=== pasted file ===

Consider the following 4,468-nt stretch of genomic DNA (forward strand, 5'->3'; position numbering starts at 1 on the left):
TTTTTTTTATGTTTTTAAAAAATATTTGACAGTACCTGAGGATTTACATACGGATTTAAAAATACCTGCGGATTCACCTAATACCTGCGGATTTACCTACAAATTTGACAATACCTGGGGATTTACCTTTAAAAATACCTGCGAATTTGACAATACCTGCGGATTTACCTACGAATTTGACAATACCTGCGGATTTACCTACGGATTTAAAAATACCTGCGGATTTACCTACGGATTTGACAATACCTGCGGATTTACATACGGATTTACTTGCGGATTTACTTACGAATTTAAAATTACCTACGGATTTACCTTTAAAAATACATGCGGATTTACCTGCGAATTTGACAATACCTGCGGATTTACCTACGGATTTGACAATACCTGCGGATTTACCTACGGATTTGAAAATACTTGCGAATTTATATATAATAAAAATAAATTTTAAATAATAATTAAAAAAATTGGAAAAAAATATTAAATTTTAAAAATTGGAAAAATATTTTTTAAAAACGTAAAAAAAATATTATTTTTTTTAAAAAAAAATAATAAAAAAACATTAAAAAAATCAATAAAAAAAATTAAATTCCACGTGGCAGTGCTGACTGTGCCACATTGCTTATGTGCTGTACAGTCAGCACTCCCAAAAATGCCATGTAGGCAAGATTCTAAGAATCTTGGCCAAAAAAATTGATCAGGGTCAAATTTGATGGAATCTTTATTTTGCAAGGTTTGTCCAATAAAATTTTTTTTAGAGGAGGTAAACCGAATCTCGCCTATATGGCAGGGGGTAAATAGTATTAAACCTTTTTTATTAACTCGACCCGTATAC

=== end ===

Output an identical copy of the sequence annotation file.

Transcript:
Consider the following 4,468-nt stretch of genomic DNA (forward strand, 5'->3'; position numbering starts at 1 on the left):
TTTTTTTTATGTTTTTAAAAAATATTTGACAGTACCTGAGGATTTACATACGGATTTAAAAATACCTGCGGATTCACCTAATACCTGCGGATTTACCTACAAATTTGACAATACCTGGGGATTTACCTTTAAAAATACCTGCGAATTTGACAATACCTGCGGATTTACCTACGAATTTGACAATACCTGCGGATTTACCTACGGATTTAAAAATACCTGCGGATTTACCTACGGATTTGACAATACCTGCGGATTTACATACGGATTTACTTGCGGATTTACTTACGAATTTAAAATTACCTACGGATTTACCTTTAAAAATACATGCGGATTTACCTGCGAATTTGACAATACCTGCGGATTTACCTACGGATTTGACAATACCTGCGGATTTACCTACGGATTTGAAAATACTTGCGAATTTATATATAATAAAAATAAATTTTAAATAATAATTAAAAAAATTGGAAAAAAATATTAAATTTTAAAAATTGGAAAAATATTTTTTAAAAACGTAAAAAAAATATTATTTTTTTTAAAAAAAAATAATAAAAAAACATTAAAAAAATCAATAAAAAAAATTAAATTCCACGTGGCAGTGCTGACTGTGCCACATTGCTTATGTGCTGTACAGTCAGCACTCCCAAAAATGCCATGTAGGCAAGATTCTAAGAATCTTGGCCAAAAAAATTGATCAGGGTCAAATTTGATGGAATCTTTATTTTGCAAGGTTTGTCCAATAAAATTTTTTTTAGAGGAGGTAAACCGAATCTCGCCTATATGGCAGGGGGTAAATAGTATTAAACCTTTTTTATTAACTCGACCCGTATAC